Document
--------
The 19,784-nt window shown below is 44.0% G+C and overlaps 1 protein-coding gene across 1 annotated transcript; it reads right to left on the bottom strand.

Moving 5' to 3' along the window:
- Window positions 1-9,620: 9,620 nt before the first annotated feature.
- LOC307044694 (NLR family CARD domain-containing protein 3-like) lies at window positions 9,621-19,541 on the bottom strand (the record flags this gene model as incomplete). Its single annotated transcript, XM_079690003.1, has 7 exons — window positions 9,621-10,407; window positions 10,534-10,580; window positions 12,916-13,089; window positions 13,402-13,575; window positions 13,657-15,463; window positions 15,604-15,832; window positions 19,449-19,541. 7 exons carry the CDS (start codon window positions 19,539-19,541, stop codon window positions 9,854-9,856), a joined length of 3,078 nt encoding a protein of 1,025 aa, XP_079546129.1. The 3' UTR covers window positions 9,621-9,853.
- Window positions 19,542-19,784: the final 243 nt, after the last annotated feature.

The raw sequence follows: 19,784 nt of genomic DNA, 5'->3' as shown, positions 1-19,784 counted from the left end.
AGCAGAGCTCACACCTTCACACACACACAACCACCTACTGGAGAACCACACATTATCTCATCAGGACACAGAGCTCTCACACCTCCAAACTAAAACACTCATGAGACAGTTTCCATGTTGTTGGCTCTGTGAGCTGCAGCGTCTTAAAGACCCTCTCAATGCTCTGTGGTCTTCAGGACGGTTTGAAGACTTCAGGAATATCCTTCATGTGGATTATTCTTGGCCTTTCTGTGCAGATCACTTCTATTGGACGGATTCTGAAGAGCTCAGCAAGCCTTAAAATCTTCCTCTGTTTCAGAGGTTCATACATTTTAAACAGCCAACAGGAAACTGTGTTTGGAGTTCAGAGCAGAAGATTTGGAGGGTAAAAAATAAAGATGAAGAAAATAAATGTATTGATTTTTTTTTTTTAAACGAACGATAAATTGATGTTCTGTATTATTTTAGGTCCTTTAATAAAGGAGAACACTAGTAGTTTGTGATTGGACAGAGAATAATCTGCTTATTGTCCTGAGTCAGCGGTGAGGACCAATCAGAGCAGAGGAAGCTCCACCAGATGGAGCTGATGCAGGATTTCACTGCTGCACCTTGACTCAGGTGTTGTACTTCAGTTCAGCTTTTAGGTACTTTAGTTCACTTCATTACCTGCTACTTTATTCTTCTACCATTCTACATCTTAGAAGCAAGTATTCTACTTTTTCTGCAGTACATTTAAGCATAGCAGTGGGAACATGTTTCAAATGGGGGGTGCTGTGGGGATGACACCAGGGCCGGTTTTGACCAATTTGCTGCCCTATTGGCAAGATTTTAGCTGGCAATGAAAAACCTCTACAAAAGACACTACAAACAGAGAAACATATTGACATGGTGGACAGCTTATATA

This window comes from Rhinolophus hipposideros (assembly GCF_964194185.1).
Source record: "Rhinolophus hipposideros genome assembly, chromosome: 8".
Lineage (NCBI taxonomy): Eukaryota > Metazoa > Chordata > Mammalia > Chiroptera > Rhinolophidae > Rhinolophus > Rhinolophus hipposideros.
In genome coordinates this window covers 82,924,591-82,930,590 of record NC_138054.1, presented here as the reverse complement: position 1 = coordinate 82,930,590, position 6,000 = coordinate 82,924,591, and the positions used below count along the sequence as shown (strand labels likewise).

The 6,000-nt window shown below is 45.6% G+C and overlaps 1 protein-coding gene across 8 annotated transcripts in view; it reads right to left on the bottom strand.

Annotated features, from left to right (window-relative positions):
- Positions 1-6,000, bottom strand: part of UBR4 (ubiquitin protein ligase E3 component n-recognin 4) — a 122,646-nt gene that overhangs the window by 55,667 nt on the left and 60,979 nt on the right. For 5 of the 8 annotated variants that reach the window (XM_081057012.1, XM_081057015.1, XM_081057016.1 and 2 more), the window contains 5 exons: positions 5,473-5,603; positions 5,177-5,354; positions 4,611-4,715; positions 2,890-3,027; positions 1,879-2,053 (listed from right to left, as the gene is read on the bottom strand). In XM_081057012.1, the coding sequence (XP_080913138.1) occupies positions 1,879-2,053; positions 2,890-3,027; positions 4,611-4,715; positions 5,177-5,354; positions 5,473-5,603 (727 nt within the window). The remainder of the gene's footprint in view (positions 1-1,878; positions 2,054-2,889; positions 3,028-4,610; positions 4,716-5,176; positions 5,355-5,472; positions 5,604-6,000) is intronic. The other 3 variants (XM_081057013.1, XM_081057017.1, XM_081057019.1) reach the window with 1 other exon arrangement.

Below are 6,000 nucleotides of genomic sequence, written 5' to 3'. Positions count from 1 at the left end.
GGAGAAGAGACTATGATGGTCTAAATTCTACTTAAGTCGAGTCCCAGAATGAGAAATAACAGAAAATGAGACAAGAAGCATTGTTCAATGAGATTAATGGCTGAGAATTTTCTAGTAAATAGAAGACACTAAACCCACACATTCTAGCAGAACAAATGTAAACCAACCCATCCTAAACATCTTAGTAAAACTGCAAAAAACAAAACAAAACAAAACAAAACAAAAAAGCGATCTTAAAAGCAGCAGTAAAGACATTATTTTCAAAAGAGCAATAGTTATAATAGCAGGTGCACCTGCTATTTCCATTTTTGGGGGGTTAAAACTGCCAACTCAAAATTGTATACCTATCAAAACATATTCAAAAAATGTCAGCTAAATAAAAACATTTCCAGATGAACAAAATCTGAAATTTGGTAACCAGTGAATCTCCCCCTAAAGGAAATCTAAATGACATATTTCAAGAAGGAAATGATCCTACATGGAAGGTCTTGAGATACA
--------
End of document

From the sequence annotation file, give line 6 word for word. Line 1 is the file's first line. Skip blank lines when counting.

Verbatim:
The raw sequence follows: 19,784 nt of genomic DNA, 5'->3' as shown, positions 1-19,784 counted from the left end.